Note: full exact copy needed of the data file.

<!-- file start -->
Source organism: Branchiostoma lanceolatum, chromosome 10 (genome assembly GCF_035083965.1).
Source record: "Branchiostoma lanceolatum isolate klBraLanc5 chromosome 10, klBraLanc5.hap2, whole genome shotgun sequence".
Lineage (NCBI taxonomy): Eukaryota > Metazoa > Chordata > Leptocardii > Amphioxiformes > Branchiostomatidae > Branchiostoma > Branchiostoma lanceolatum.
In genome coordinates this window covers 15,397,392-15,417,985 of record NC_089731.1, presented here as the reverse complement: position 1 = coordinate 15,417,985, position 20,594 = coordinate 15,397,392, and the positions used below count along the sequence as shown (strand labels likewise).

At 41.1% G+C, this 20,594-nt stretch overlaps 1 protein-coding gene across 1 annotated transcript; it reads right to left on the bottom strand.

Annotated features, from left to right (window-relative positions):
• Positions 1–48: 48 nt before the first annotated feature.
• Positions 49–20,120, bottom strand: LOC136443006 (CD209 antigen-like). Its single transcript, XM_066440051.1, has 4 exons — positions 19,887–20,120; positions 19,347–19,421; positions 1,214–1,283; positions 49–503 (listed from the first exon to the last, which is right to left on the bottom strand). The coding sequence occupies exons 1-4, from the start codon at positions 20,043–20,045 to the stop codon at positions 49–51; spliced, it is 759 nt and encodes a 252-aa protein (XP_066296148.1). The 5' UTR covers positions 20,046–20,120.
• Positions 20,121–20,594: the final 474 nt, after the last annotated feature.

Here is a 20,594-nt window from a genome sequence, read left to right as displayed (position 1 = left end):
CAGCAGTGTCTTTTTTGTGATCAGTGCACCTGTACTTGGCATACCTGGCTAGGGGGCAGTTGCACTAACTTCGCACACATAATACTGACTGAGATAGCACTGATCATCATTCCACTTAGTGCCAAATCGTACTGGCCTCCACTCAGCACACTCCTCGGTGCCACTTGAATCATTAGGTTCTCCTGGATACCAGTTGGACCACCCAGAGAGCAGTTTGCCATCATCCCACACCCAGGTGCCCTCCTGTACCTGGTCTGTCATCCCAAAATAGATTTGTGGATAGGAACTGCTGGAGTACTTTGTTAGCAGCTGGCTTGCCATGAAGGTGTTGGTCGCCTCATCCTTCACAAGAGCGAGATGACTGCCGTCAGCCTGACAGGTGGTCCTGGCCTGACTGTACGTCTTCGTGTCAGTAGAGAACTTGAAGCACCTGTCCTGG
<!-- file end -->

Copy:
Source organism: Branchiostoma lanceolatum, chromosome 10 (genome assembly GCF_035083965.1).
Source record: "Branchiostoma lanceolatum isolate klBraLanc5 chromosome 10, klBraLanc5.hap2, whole genome shotgun sequence".
Lineage (NCBI taxonomy): Eukaryota > Metazoa > Chordata > Leptocardii > Amphioxiformes > Branchiostomatidae > Branchiostoma > Branchiostoma lanceolatum.
In genome coordinates this window covers 15,397,392-15,417,985 of record NC_089731.1, presented here as the reverse complement: position 1 = coordinate 15,417,985, position 20,594 = coordinate 15,397,392, and the positions used below count along the sequence as shown (strand labels likewise).

At 41.1% G+C, this 20,594-nt stretch overlaps 1 protein-coding gene across 1 annotated transcript; it reads right to left on the bottom strand.

Annotated features, from left to right (window-relative positions):
• Positions 1–48: 48 nt before the first annotated feature.
• Positions 49–20,120, bottom strand: LOC136443006 (CD209 antigen-like). Its single transcript, XM_066440051.1, has 4 exons — positions 19,887–20,120; positions 19,347–19,421; positions 1,214–1,283; positions 49–503 (listed from the first exon to the last, which is right to left on the bottom strand). The coding sequence occupies exons 1-4, from the start codon at positions 20,043–20,045 to the stop codon at positions 49–51; spliced, it is 759 nt and encodes a 252-aa protein (XP_066296148.1). The 5' UTR covers positions 20,046–20,120.
• Positions 20,121–20,594: the final 474 nt, after the last annotated feature.

Here is a 20,594-nt window from a genome sequence, read left to right as displayed (position 1 = left end):
CAGCAGTGTCTTTTTTGTGATCAGTGCACCTGTACTTGGCATACCTGGCTAGGGGGCAGTTGCACTAACTTCGCACACATAATACTGACTGAGATAGCACTGATCATCATTCCACTTAGTGCCAAATCGTACTGGCCTCCACTCAGCACACTCCTCGGTGCCACTTGAATCATTAGGTTCTCCTGGATACCAGTTGGACCACCCAGAGAGCAGTTTGCCATCATCCCACACCCAGGTGCCCTCCTGTACCTGGTCTGTCATCCCAAAATAGATTTGTGGATAGGAACTGCTGGAGTACTTTGTTAGCAGCTGGCTTGCCATGAAGGTGTTGGTCGCCTCATCCTTCACAAGAGCGAGATGACTGCCGTCAGCCTGACAGGTGGTCCTGGCCTGACTGTACGTCTTCGTGTCAGTAGAGAACTTGAAGCACCTGTCCTGG